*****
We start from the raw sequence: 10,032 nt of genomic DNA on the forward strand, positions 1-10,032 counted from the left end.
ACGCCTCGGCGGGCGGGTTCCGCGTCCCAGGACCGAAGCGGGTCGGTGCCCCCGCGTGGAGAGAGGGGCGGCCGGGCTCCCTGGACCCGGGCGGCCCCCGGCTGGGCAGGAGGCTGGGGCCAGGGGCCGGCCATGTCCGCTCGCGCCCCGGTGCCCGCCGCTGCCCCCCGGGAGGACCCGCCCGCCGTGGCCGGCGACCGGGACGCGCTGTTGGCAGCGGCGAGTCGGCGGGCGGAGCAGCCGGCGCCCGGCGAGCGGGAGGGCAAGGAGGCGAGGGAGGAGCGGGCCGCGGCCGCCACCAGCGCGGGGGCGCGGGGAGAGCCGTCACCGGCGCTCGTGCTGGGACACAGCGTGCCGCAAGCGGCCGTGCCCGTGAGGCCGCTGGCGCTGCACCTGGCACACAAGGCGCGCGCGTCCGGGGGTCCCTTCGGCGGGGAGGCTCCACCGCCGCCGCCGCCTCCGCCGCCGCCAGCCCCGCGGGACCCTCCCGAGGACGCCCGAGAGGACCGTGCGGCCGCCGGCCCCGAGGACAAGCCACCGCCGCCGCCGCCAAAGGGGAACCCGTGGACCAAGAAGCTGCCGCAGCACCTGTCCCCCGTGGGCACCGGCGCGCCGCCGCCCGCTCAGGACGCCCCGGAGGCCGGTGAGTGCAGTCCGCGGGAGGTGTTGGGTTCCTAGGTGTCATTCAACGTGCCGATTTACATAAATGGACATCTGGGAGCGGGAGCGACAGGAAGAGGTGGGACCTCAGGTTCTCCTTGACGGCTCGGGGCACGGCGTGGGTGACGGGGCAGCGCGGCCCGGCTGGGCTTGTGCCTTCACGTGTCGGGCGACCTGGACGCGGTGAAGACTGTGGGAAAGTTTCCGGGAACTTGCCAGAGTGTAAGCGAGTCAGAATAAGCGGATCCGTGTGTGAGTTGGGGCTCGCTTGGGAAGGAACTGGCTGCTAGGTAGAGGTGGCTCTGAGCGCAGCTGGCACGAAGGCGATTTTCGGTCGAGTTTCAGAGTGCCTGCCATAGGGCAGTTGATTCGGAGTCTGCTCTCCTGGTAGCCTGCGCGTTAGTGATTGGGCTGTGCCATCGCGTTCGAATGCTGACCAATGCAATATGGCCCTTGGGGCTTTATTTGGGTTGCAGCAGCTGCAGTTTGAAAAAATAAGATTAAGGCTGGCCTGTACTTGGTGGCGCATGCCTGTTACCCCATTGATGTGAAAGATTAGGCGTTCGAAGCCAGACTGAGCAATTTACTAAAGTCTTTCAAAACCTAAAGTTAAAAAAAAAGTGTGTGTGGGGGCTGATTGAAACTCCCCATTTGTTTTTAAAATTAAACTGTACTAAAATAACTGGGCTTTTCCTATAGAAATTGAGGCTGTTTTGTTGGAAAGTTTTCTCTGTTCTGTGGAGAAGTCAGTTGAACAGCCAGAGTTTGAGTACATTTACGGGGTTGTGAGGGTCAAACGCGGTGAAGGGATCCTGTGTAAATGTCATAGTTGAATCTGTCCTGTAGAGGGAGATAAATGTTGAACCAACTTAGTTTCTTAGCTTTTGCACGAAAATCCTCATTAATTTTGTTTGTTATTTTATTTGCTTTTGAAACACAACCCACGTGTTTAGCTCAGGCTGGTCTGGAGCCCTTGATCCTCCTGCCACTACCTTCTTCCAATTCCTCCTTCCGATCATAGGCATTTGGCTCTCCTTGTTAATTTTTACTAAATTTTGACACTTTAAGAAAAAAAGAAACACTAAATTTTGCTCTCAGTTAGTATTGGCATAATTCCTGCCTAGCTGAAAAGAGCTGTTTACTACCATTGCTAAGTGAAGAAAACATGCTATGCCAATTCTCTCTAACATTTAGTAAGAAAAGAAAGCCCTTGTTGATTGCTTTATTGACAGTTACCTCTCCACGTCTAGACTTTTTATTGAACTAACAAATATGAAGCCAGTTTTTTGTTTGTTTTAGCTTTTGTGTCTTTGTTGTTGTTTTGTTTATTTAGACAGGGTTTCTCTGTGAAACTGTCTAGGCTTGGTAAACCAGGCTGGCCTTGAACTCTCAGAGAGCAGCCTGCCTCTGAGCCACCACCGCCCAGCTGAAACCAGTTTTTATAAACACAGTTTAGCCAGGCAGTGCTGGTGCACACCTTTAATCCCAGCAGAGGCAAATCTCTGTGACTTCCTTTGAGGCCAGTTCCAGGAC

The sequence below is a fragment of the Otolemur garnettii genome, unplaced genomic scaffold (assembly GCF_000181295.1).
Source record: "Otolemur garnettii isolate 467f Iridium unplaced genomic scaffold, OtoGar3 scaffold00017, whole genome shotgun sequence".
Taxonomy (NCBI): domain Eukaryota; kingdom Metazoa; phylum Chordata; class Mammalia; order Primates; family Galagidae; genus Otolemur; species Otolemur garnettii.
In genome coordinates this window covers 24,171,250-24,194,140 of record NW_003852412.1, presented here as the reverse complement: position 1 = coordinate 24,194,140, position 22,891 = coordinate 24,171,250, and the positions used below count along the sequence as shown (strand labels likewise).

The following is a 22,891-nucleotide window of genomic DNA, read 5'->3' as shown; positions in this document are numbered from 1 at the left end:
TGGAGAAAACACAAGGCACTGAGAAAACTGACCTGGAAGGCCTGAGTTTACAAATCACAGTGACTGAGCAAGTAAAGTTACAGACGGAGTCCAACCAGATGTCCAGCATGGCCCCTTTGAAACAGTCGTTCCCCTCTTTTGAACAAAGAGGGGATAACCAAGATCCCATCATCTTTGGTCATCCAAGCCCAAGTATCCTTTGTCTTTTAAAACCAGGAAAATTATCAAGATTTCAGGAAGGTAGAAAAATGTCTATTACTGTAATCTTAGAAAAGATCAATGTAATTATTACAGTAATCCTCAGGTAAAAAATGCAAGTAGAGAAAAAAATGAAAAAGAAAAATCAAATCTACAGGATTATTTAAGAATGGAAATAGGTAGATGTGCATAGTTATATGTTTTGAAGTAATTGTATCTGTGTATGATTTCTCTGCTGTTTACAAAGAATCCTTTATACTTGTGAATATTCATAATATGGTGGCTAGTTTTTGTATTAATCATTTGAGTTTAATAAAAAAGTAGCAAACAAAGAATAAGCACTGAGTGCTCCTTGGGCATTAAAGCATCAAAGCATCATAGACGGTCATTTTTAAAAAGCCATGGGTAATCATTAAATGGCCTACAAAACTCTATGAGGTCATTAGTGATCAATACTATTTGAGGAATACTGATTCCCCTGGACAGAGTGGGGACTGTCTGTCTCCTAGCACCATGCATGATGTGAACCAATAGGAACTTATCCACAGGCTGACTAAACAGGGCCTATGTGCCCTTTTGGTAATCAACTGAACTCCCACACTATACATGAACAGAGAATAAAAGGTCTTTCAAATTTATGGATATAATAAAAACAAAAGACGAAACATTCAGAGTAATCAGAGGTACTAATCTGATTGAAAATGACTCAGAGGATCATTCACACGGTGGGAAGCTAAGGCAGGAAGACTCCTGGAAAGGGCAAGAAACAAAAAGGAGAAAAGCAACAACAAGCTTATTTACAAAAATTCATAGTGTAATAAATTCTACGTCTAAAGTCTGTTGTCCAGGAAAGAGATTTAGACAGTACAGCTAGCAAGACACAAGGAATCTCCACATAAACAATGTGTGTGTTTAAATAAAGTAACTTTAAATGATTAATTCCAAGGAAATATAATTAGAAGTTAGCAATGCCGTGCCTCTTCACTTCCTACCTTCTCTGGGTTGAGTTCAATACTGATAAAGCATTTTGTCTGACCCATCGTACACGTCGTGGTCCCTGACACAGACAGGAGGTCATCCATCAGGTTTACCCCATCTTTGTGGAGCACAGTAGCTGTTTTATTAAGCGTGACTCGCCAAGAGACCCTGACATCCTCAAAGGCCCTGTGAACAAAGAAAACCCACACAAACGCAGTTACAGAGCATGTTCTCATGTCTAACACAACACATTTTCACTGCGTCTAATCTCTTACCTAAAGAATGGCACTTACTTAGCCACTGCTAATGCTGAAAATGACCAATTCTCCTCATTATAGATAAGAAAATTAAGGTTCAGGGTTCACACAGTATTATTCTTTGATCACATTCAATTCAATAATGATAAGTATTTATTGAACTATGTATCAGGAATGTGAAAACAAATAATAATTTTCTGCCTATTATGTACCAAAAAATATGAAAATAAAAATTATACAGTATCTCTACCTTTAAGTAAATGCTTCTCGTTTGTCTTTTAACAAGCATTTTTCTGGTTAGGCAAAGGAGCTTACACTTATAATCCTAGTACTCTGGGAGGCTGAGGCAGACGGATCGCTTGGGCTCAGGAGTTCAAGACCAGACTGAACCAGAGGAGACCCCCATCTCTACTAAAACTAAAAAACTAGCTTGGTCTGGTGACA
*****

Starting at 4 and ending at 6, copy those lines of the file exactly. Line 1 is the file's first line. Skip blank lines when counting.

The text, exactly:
Source record: "Otolemur garnettii isolate 467f Iridium unplaced genomic scaffold, OtoGar3 scaffold00017, whole genome shotgun sequence".
Taxonomy (NCBI): domain Eukaryota; kingdom Metazoa; phylum Chordata; class Mammalia; order Primates; family Galagidae; genus Otolemur; species Otolemur garnettii.
In genome coordinates this window covers 24,171,250-24,194,140 of record NW_003852412.1, presented here as the reverse complement: position 1 = coordinate 24,194,140, position 22,891 = coordinate 24,171,250, and the positions used below count along the sequence as shown (strand labels likewise).